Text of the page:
1. Five points the biblical commentary makes on Psalm 23 are: A. My shepherd: God as good shepherd is common in both the Old Testament and the New Testament.
B. The right path: connotes "right way"ÃÂ and "way of righteousness."ÃÂ C. A dark valley: a different division of Hebrew consonants yields the translation "the valley of the shadows of death"ÃÂ D. You set a table before me: this expression occurs in an exodus context in Ps 78, 19. As my enemies watch: my enemies see that I am God's friend and guest.
E. Oil: a perfumes ointment made from olive oil, used especially at banquets.
2. Alexandria (Egypt), city and major seaport in northern Egypt, in the Nile River delta, on a ridge that separates Lake Maryo from the Mediterranean Sea. The city was founded in 332 BC by Alexander the Great, king of Macedonia, who planned it as one of the finest ports of the ancient world.
A mole (breakwater made of large stones or masonry) nearly 1.6 km (1 mi) in length called the Heptastadium ("seven furlongs"ÃÂ) was built to the island of Pharos, enclosing a spacious harbor. A famous lighthouse, considered one of the Seven Wonders of the World, was also built on Pharos. Another smaller harbor was open to the west. A canal joined Lake Maryo to a nearby branch of the Nile.
Nineveh (ancient Ninua), ancient city, capital of the Assyrian Empire at its height (about 705-612 BC), on the Tigris River in northern Iraq, opposite the modern city of Mosul (Al Mawsil). Today, its location is marked by two large mounds, Kuyunjik and Nebi Yunus, and the remains of the city walls (about 12 km/7.5 mi in circumference). Situated at the confluence of the Tigris and Khosr, Nineveh was an important junction for commercial routes crossing the Tigris. It was first settled in Neolithic times before 6000 BC and was inhabited almost without a break until after AD 1500.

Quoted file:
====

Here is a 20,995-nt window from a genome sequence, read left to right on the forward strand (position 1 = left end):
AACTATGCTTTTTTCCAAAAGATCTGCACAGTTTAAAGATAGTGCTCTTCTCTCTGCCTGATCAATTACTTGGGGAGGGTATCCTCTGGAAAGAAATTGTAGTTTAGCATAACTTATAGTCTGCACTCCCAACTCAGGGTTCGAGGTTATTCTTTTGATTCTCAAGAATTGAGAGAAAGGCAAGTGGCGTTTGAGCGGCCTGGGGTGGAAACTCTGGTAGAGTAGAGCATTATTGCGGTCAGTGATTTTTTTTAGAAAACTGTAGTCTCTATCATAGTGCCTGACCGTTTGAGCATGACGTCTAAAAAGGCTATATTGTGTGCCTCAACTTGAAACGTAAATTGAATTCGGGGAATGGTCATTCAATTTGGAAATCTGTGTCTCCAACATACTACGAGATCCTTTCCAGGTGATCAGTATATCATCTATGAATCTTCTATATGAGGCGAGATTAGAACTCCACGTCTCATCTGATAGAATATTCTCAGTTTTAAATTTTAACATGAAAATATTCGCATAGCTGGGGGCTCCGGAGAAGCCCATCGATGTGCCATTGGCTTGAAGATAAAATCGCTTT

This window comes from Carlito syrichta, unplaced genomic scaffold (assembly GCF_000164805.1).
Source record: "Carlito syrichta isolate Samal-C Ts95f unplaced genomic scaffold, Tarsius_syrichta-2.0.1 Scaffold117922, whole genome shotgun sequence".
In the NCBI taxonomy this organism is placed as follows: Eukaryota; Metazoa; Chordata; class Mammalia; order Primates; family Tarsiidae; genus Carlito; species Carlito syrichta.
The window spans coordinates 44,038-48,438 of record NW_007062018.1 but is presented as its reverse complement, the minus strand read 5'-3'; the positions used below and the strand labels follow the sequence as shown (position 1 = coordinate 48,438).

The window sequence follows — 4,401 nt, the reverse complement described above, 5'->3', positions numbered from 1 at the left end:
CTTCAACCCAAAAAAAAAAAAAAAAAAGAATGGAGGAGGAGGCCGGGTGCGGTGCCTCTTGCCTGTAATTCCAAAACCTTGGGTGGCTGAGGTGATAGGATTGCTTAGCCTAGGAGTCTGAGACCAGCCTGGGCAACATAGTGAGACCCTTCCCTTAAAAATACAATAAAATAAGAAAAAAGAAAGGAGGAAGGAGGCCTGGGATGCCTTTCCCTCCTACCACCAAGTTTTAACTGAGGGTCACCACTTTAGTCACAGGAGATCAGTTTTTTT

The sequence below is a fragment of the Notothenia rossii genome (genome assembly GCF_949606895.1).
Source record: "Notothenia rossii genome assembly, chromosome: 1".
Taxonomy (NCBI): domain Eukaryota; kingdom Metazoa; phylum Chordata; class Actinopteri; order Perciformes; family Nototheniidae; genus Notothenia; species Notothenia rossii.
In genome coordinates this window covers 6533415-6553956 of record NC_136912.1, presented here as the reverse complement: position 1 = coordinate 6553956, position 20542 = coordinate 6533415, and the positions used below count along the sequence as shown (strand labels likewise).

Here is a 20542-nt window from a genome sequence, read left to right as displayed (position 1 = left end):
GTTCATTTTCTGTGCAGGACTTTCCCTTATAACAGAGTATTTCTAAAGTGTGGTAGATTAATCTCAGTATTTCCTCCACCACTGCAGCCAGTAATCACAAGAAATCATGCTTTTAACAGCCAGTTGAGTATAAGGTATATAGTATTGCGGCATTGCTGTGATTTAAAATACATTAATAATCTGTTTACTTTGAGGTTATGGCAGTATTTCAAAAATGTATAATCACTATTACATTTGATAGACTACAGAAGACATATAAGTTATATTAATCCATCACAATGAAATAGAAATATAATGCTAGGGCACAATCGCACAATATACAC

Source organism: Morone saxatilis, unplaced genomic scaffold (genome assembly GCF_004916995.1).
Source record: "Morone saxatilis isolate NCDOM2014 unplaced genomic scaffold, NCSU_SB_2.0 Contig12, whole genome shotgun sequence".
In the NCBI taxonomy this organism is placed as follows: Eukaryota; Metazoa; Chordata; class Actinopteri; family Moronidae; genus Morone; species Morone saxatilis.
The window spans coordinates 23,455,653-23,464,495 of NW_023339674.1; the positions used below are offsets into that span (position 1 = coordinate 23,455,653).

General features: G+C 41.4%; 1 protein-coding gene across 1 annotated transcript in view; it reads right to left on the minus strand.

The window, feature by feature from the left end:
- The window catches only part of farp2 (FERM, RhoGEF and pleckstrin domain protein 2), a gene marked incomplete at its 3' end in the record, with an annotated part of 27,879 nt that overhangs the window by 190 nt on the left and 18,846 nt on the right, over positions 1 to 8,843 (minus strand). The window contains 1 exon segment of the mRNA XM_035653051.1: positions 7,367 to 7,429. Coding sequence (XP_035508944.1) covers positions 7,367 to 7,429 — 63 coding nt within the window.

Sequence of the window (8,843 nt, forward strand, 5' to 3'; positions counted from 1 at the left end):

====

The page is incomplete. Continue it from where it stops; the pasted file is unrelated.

Babylon (ancient city) (Babylonian Bab-ilim or Babil, "gate of God"ÃÂ), one of the most important cities of the ancient world, whose location today is marked by a broad area of ruins just east of the Euphrates River, 90 km (56 mi) south of Baghdad, Iraq. Babylon was the capital of Babylonia in the 2nd and 1st millennia BC. In antiquity the city profited from its location extending across the main overland trade route connecting the Persian Gulf and the Mediterranean.
Jericho (Arabic Ar, Hebrew Yiro), town in the West Bank, located in the Jordan Valley, north of the Dead Sea and west of the Jordan River. Jericho is the world's oldest known settlement and is famous in biblical history. From 1967 to 1994 Jericho was occupied and administered by Israel. In 1994 it became the first town in the West Bank to come under Palestinian administration.
3. Dead Sea, salt lake in southwestern Asia. Bounded on the west by Israel and the West Bank and on the east by Jordan, the Dead Sea forms part of the Israeli-Jordanian border. The surface of the Dead Sea, at 400 m (1312 ft) below sea level, is the lowest water surface on earth. The lake is 76 km (47 mi) long and has a maximum width of about 16 km (about 10 mi); its area is about 1049 sq km (about 405 sq mi). The Dead Sea occupies a north portion of the Great Rift Valley. On the east the high plateau of Moab rises about 1340 m (about 4400 ft) above the sea; on the west the plateau of Judea rises to half that height. From the eastern shore a peninsula juts out into the lake. To the south of this peninsula the lake is shallow, less than 6 m (less than 20 ft) deep; in the north it reaches its greatest depth of 399 m (about 1309 ft) below surface level, and 799 m (about 2621 ft) below sea level.
The Dead Sea is fed mainly by the Jordan River, which enters the lake from the north. Several smaller streams also enter the sea, chiefly from the east. The lake has no outlet, and the heavy inflow of fresh water is carried off solely by evaporation, which is rapid in the hot desert climate.
Nearly seven times as salty as the ocean, the Dead Sea contains at a depth of 305 m (1000 ft) some 27 percent solid substances: sodium chloride (common salt), magnesium chloride, calcium chloride, potassium chloride, magnesium bromide, and many other substances. Because of the density of solids in the water, the human body easily floats on the surface. The lake contains no life of any sort except for a few kinds of microbes; sea fish put into its waters soon die.
The Dead Sea is economically important as a source of potash, bromine, gypsum, salt, and other chemical products, which are extracted inexpensively. The shores of the Dead Sea are of growing importance as a winter health resort. The lake is closely associated with biblical history; the sites of the cities of Sodom and Gomorrah are believed to lie beneath the lake.
4. Exodus 21:8 Exodus 21 Exodus 21:7-9 If she does not please the master who has selected her for himself, he must let her be redeemed. He has no right to sell her to foreigners, because he has broken faith with her